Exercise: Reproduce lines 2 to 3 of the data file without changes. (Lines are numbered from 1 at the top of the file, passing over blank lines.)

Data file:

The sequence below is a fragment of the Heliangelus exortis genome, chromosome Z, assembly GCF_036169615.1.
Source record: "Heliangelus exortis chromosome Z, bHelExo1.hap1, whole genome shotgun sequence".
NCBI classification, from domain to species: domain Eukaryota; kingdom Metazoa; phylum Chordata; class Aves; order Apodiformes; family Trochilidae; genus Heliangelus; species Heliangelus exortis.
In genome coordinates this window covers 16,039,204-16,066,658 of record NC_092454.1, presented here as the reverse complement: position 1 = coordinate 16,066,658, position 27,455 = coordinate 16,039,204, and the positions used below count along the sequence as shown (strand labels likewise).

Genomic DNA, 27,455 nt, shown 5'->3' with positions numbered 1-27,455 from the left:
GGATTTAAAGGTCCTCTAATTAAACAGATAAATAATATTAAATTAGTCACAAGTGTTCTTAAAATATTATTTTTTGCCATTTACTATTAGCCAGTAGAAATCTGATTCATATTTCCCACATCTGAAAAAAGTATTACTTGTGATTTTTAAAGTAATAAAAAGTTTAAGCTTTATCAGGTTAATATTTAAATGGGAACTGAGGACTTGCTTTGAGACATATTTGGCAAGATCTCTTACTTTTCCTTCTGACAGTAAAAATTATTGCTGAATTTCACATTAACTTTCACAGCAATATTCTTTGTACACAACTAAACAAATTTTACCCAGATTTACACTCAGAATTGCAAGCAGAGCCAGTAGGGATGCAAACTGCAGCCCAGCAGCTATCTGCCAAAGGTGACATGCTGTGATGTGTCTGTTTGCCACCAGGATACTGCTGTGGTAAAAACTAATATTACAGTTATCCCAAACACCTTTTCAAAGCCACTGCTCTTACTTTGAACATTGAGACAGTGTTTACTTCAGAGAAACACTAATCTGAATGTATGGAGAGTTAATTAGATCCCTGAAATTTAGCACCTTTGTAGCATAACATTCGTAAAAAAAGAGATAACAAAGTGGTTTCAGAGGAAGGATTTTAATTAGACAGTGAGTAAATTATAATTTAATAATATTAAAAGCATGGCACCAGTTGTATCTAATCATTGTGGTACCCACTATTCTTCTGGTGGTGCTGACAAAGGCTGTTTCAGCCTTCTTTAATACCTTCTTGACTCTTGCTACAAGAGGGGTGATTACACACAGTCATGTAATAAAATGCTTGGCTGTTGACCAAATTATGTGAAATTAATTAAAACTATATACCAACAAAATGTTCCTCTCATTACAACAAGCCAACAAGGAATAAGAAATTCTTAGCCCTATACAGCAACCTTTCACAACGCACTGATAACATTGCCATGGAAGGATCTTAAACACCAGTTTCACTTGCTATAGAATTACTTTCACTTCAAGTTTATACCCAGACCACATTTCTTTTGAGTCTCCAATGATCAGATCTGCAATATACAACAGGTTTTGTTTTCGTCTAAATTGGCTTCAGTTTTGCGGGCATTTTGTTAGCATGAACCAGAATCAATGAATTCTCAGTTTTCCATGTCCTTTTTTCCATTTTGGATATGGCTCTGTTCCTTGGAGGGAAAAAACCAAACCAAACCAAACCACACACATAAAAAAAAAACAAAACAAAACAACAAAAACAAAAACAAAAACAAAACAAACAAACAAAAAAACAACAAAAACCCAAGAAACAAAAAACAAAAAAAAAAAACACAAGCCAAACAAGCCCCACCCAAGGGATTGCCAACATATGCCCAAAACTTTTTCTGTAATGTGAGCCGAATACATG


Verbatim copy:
Source record: "Heliangelus exortis chromosome Z, bHelExo1.hap1, whole genome shotgun sequence".
NCBI classification, from domain to species: domain Eukaryota; kingdom Metazoa; phylum Chordata; class Aves; order Apodiformes; family Trochilidae; genus Heliangelus; species Heliangelus exortis.